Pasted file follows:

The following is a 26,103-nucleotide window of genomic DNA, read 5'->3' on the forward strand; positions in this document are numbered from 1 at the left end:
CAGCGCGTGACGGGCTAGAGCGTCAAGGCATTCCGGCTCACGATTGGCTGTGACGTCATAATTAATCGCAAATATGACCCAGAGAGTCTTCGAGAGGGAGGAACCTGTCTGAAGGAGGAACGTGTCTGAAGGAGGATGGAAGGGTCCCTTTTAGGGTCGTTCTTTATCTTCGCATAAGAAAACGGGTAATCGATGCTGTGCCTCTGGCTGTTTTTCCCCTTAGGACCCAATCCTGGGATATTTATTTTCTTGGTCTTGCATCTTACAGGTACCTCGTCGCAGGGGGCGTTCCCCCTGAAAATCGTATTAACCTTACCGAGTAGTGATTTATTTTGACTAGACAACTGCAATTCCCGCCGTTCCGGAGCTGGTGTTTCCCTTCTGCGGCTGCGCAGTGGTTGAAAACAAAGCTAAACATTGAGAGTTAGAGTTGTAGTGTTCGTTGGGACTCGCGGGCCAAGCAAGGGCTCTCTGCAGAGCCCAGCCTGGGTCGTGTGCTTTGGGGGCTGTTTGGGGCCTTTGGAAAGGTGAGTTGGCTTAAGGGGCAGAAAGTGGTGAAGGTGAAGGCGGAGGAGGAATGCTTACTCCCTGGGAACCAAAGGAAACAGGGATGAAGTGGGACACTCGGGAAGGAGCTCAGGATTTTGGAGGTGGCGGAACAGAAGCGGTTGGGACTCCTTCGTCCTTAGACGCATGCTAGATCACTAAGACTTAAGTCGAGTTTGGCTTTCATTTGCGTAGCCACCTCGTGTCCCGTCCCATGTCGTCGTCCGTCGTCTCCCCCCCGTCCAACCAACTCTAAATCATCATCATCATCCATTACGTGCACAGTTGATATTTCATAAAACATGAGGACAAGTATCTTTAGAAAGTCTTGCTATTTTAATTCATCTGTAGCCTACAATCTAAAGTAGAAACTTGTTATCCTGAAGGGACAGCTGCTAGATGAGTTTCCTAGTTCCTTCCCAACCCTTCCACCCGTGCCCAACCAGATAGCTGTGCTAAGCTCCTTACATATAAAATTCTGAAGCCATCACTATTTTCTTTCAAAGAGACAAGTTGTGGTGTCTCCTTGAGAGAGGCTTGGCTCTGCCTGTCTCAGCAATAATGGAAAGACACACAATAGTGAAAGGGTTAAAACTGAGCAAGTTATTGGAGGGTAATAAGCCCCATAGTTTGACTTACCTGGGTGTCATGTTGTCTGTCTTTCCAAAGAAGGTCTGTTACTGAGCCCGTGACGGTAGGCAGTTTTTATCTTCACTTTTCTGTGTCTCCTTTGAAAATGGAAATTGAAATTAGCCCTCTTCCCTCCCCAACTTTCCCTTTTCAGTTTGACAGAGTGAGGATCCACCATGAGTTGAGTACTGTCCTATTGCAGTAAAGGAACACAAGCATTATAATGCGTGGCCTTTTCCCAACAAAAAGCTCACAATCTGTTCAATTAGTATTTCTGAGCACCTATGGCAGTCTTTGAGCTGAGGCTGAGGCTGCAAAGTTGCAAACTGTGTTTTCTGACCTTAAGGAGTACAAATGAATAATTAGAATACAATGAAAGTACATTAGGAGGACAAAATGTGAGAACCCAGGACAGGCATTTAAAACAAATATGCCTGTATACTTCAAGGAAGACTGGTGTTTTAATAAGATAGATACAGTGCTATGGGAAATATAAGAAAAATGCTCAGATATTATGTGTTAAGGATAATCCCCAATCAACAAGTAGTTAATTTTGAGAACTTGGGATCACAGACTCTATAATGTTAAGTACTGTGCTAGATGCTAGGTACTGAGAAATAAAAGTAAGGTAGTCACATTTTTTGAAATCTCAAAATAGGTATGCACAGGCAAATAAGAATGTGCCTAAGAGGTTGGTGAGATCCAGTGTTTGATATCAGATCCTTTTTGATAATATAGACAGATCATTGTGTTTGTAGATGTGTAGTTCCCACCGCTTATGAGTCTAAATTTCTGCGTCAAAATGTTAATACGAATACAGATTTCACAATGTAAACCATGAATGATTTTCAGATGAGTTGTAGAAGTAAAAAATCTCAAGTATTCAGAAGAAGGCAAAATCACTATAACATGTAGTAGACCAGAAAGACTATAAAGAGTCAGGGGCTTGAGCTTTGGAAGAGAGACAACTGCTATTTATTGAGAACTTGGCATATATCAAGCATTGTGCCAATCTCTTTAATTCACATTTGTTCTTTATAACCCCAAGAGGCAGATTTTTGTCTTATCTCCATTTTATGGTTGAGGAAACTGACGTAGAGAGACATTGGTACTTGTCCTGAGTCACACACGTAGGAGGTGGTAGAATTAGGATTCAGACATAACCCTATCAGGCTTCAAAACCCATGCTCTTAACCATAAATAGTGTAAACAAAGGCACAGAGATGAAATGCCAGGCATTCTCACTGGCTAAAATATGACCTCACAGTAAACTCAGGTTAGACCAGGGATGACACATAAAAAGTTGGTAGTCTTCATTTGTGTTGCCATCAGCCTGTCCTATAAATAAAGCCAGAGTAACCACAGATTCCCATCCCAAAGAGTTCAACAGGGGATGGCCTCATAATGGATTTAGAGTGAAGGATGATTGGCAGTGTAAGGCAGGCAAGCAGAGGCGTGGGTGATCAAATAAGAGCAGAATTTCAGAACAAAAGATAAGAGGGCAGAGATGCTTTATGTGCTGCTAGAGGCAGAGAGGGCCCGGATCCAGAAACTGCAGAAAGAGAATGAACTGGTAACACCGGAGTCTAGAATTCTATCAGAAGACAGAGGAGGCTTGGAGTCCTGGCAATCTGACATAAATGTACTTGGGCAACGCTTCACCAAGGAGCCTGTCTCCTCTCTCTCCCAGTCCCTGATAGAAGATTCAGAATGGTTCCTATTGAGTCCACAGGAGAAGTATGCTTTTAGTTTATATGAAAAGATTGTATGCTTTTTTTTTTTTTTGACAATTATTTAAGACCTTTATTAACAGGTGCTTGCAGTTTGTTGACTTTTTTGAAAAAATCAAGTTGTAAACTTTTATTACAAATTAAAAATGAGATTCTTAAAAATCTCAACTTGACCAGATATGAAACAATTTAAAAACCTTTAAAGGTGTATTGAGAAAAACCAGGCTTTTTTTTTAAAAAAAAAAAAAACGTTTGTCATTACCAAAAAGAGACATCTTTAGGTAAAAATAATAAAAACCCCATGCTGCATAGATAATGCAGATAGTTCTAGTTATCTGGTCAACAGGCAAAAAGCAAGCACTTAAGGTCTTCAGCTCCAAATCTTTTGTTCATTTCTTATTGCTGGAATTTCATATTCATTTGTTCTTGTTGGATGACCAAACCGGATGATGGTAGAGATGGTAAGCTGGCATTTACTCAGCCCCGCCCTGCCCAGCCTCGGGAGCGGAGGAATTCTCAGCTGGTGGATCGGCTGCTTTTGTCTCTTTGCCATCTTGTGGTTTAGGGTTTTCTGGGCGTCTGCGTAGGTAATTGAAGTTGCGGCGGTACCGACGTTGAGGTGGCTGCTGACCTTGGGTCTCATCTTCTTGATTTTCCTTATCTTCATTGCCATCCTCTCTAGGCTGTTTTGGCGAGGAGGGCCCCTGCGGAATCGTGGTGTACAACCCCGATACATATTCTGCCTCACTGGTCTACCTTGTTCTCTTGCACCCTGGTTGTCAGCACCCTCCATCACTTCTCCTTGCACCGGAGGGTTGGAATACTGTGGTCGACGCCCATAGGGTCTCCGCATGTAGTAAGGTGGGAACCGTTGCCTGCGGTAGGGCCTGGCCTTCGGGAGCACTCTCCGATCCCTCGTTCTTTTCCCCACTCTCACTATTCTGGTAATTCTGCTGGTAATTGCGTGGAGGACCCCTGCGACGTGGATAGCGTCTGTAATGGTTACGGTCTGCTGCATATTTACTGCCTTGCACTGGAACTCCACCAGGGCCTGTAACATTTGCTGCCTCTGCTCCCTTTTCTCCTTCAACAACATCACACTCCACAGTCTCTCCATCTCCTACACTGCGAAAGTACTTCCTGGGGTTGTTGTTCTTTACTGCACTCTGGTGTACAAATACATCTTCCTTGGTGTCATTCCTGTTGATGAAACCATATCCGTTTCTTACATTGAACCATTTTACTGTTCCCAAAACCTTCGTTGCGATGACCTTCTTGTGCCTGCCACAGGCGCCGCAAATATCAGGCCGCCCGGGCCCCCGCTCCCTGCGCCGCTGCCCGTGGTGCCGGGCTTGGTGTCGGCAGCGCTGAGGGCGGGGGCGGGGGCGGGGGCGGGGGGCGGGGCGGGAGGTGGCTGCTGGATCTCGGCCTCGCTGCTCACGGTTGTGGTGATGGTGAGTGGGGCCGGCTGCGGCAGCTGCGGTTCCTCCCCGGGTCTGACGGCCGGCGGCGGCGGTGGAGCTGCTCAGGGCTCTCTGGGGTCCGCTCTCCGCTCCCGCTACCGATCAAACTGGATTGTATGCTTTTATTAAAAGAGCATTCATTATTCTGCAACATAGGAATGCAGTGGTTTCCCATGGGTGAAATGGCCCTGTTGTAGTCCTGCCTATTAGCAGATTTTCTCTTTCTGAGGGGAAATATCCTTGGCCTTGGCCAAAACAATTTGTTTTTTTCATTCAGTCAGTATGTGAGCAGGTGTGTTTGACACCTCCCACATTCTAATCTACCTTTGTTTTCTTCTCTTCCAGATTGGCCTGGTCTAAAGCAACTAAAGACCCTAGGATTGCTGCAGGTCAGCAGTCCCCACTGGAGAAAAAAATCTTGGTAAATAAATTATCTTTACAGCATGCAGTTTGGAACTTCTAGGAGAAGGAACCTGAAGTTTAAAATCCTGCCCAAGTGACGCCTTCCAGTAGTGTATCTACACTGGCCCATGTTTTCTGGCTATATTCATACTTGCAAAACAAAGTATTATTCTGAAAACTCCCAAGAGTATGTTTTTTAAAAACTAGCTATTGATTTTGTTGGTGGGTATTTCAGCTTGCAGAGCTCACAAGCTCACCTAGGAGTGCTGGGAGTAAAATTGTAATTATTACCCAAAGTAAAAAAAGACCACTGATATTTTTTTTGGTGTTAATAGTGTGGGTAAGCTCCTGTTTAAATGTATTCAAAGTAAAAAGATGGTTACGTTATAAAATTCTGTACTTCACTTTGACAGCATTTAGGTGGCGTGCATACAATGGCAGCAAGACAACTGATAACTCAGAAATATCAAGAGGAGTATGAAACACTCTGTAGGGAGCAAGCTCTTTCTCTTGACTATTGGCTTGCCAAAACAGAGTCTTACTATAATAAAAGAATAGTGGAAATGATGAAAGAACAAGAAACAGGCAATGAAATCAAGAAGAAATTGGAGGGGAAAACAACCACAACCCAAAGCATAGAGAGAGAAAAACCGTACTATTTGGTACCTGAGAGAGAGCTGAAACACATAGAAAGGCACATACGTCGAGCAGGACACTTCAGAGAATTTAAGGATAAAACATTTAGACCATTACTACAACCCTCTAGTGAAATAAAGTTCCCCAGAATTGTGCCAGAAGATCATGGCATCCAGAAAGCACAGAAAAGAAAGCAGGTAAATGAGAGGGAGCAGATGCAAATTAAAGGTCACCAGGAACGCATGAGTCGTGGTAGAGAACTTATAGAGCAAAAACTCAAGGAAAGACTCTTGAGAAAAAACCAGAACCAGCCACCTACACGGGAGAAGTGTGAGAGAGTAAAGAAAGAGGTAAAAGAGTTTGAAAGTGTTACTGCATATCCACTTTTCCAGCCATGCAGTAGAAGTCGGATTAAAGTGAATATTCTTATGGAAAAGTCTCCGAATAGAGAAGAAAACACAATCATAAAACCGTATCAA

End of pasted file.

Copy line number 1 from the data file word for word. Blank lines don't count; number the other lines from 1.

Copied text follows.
The following is a 26,103-nucleotide window of genomic DNA, read 5'->3' on the forward strand; positions in this document are numbered from 1 at the left end: